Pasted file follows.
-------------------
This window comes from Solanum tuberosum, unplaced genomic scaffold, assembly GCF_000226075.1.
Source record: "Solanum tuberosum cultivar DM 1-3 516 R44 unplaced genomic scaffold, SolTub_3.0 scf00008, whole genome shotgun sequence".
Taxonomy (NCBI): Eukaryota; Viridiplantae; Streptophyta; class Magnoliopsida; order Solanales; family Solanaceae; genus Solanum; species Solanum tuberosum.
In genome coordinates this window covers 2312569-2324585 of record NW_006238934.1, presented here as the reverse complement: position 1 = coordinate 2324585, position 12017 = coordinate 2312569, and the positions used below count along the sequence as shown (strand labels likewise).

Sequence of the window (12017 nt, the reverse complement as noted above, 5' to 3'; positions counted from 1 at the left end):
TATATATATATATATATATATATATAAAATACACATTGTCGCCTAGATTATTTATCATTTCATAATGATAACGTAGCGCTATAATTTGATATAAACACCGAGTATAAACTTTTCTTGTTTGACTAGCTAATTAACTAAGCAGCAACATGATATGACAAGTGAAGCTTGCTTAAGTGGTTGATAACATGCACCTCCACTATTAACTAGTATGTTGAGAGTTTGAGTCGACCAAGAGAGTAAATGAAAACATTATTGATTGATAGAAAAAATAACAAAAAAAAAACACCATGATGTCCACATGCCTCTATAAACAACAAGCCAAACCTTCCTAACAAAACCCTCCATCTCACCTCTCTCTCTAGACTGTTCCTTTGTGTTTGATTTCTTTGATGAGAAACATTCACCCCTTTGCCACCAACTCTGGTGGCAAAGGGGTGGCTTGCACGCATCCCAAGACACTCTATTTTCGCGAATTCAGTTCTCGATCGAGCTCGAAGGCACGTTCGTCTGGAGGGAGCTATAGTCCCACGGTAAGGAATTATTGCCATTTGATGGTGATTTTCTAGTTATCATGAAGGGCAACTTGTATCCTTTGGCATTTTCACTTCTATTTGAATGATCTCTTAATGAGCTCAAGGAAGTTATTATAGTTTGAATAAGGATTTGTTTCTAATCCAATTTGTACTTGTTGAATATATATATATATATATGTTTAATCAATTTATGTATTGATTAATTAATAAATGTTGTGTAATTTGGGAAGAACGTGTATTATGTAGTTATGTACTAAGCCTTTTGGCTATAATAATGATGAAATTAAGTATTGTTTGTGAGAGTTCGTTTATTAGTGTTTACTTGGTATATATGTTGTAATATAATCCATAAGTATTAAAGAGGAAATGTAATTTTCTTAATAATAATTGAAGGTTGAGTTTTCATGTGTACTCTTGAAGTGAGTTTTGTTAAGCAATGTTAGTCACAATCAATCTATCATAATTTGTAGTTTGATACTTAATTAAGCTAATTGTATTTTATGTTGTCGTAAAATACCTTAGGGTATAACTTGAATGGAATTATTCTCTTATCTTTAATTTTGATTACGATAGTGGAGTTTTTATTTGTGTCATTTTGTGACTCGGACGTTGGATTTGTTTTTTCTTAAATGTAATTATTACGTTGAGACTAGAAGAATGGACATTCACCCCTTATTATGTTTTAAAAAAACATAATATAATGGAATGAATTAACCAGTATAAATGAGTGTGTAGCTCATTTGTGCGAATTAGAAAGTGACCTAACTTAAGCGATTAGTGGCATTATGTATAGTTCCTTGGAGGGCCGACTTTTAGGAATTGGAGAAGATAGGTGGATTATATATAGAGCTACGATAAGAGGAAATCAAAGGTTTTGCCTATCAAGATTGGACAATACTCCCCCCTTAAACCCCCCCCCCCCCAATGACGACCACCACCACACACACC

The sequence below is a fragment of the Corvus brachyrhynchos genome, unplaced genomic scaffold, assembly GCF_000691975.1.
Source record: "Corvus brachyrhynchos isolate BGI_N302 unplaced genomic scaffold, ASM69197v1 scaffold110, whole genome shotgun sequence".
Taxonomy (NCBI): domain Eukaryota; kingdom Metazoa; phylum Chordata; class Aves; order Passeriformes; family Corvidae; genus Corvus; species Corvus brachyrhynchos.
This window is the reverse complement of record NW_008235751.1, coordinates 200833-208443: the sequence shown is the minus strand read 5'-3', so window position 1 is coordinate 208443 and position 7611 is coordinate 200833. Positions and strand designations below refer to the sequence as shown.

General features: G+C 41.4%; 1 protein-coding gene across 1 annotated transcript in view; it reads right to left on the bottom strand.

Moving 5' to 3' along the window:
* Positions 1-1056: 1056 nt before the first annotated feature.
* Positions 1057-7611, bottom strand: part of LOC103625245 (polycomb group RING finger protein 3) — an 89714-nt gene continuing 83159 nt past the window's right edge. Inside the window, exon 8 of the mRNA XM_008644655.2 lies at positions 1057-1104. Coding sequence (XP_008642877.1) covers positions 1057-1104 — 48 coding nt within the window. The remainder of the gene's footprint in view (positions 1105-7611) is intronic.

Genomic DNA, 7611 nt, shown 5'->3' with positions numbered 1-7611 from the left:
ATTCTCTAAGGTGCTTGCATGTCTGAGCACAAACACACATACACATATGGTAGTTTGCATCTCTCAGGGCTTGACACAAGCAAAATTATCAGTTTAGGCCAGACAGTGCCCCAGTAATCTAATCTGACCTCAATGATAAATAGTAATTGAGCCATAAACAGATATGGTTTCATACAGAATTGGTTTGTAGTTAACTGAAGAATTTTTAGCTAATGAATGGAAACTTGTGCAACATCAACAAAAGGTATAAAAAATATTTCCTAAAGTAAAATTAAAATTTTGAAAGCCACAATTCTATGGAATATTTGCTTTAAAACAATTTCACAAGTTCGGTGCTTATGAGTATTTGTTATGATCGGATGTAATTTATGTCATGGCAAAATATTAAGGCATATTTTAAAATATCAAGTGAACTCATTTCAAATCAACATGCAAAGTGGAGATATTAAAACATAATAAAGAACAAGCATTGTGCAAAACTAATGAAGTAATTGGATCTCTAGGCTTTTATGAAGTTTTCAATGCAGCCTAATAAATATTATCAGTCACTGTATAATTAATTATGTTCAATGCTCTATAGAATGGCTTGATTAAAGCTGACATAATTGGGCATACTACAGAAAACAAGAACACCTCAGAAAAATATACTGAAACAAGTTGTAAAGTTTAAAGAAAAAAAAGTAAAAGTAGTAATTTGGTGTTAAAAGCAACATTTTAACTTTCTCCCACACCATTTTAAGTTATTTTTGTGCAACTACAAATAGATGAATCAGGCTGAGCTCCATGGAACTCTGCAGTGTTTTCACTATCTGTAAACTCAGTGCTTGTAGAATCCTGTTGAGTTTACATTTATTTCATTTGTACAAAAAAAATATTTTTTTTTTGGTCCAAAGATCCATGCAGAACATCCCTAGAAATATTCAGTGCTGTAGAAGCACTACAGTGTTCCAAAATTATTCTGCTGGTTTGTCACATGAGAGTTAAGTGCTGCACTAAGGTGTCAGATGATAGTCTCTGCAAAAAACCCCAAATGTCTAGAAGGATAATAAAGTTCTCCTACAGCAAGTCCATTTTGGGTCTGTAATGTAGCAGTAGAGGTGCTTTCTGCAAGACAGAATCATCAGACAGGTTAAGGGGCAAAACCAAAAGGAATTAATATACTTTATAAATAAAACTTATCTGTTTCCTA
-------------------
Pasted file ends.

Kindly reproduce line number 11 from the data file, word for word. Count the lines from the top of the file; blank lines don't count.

General features: G+C 41.4%; 1 protein-coding gene across 1 annotated transcript in view; it reads right to left on the bottom strand.